"Peace" for Palestinians originally implied undoing injustice. Foreign Israeli rule over the Palestinians contains too much evil-doing to be recounted or even summarized here. It was so before Oslo, but the trickery and hypocrisy that have been added under the guise of a "peace process", plus draconian restrictions on the freedom of movement, have rendered the infliction of evil much heavier.

The two-state solution in its original form (23 percent-77 percent) that the PLO accepted when embarking on the Oslo track, contained a nuanced historiography that says: Israel is not only the product of a colonialist movement and period, but also the result of the German-European industry of murder. This approach also contained the potential for both Israel and Palestine to eventually grow out of the nation-state model and develop into a bi-national form, to be determined by the two peoples. This potential is probably what made Israel fight so ferociously against the 23-77 compromise.

But then came the "process", with Israel insisting on a black-and-white historiography: yes, Israel is a colonialist entity; yes, Israel does aim at dispossessing as many Palestinians from their land and retaining as much "empty" land as possible within its borders.

Under the guise of a peace process, the main Israeli compromise has been with an inbuilt desire to expel all Palestinians from their homeland. The world today would not permit such an outright repetition of 1948. Hence the result: disconnected, over-populated Palestinian enclaves.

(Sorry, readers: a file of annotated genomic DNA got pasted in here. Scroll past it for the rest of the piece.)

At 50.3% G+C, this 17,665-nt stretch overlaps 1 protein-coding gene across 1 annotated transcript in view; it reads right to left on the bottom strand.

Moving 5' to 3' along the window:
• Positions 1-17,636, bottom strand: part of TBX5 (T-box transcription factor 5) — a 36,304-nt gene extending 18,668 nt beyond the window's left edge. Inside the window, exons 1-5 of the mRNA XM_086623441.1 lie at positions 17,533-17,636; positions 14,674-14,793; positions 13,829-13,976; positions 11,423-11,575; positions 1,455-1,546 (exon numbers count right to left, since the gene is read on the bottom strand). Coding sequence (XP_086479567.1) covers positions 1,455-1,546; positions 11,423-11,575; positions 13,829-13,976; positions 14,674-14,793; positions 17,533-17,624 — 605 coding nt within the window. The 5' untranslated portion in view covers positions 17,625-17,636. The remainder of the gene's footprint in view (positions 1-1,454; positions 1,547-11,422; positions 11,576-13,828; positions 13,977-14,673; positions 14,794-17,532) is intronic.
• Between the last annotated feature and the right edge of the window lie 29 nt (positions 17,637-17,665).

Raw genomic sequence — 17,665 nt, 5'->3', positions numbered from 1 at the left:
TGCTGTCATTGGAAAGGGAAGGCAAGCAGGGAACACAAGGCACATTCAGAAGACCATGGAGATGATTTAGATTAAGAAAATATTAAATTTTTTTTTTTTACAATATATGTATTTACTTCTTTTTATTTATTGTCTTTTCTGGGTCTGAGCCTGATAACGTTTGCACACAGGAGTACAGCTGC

No wonder, then, that "peace", and not only the "process" part, has become one of those hollow, cynical concepts like dialogue, co-existence, reconciliation, and people-to-people. No wonder a renewal of that futile process does not appeal to the great majority of Palestinians.-Published 18/4/2011 ©

Amira Hass has been Haaretz correspondent in the occupied territories since 1993.

"Just theater"
an interview with Issa Samandar
bitterlemons: After more than a decade, what is your view of the Israeli-Palestinian peace process?

Samandar: I have to bring it back to its origins. When the Olso accords were drafted, we made a very big mistake. Settlements are not just the construction of houses--this is a really big enterprise. Our leadership thought that the territory would gradually be a state, but on the ground, we were not in control of our land. This was to the benefit of Israel.

At that time, it was believed that Israel would be pushed to stop expanding settlements, and we merely said [in the agreement] "no unilateral steps". But in practice, Israel controlled everything. At that time, we could have succeeded in a campaign to dismantle the illegal settlements, but now it is much more complicated. We missed a very big opportunity.